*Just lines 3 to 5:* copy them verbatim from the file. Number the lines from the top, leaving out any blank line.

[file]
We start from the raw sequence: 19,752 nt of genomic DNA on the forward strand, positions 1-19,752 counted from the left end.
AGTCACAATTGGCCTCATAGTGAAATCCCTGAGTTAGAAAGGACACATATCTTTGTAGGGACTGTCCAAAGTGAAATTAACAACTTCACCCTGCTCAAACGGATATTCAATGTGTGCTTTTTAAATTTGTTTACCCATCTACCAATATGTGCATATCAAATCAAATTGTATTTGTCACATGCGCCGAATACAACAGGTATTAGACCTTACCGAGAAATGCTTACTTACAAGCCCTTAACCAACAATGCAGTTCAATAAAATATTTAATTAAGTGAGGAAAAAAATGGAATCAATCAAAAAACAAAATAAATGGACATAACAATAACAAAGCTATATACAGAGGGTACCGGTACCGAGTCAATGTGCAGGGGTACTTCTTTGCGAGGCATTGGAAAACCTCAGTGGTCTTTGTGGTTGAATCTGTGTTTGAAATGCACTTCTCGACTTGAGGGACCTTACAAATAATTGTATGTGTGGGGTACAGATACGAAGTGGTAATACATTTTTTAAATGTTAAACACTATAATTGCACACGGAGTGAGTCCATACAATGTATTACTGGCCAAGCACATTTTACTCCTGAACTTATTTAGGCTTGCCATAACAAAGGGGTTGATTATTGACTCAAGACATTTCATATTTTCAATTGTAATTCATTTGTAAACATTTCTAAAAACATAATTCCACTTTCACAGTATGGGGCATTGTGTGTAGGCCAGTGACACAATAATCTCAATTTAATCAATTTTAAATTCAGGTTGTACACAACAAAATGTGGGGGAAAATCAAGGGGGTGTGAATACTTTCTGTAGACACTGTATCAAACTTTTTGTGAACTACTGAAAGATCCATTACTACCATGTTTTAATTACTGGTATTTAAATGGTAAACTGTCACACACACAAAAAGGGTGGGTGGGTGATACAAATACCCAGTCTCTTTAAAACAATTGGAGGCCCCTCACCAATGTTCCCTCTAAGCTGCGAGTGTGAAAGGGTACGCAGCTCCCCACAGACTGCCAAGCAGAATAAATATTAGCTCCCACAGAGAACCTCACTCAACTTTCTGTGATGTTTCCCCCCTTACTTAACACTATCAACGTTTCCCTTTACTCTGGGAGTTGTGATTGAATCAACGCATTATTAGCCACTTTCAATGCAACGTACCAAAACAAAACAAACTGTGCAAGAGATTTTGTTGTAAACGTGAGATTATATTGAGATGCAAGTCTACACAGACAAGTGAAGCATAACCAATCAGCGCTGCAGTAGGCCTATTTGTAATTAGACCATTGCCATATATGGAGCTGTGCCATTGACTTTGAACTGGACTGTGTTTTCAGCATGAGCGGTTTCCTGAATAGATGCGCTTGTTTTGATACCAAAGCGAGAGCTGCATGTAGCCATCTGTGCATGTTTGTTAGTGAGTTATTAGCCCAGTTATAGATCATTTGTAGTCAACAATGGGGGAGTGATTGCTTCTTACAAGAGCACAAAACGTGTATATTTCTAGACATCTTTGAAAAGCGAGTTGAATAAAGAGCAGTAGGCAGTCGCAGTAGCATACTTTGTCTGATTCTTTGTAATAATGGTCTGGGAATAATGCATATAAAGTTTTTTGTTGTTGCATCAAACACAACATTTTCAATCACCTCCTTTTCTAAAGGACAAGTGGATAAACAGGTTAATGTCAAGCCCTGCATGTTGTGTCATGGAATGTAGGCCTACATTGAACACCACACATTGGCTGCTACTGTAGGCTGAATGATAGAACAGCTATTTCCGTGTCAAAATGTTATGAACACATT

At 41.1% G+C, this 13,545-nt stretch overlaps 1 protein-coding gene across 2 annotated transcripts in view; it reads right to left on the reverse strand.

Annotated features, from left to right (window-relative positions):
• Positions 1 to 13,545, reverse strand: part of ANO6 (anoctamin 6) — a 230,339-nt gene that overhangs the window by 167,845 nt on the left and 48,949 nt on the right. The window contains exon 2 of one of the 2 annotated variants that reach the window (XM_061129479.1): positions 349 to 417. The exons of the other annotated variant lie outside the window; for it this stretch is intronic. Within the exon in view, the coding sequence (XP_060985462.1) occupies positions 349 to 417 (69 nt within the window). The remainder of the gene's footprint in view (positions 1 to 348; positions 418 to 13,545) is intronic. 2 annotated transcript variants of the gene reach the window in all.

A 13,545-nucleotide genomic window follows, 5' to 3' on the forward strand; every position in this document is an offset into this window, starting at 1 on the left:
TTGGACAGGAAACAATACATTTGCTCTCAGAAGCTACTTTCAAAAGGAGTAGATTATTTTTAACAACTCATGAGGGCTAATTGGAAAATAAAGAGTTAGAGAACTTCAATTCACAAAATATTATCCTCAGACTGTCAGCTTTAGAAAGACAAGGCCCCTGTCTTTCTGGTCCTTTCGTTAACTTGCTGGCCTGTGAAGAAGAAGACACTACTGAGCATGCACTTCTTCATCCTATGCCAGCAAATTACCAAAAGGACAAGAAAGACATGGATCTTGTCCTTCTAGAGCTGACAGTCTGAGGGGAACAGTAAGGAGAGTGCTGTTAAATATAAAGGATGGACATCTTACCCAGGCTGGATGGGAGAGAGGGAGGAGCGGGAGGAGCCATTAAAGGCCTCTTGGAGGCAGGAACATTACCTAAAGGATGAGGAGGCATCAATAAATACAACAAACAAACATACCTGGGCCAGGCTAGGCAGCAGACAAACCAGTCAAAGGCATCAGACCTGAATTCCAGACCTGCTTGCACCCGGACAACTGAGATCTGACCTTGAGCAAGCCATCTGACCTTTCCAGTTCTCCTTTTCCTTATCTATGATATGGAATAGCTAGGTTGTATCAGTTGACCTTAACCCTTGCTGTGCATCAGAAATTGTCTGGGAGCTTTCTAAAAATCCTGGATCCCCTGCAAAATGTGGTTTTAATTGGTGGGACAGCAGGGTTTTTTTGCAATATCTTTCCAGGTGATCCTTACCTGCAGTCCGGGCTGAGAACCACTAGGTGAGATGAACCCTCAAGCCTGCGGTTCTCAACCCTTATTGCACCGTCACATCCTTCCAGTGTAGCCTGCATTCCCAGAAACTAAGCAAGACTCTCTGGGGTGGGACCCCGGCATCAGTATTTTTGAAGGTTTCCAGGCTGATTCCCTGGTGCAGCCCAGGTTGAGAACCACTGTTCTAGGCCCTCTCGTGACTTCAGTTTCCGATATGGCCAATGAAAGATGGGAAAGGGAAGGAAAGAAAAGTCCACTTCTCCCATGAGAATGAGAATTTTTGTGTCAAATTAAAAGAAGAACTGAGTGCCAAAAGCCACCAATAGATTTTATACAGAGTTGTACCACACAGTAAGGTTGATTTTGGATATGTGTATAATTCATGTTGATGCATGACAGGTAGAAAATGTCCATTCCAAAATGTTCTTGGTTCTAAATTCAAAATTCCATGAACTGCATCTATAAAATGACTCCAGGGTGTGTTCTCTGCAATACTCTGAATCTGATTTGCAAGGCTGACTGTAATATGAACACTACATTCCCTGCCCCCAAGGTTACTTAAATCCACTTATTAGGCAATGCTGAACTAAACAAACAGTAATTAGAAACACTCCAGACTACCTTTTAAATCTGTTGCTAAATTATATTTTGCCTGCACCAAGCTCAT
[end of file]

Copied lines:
At 41.1% G+C, this 13,545-nt stretch overlaps 1 protein-coding gene across 2 annotated transcripts in view; it reads right to left on the reverse strand.

Annotated features, from left to right (window-relative positions):
• Positions 1 to 13,545, reverse strand: part of ANO6 (anoctamin 6) — a 230,339-nt gene that overhangs the window by 167,845 nt on the left and 48,949 nt on the right. The window contains exon 2 of one of the 2 annotated variants that reach the window (XM_061129479.1): positions 349 to 417. The exons of the other annotated variant lie outside the window; for it this stretch is intronic. Within the exon in view, the coding sequence (XP_060985462.1) occupies positions 349 to 417 (69 nt within the window). The remainder of the gene's footprint in view (positions 1 to 348; positions 418 to 13,545) is intronic. 2 annotated transcript variants of the gene reach the window in all.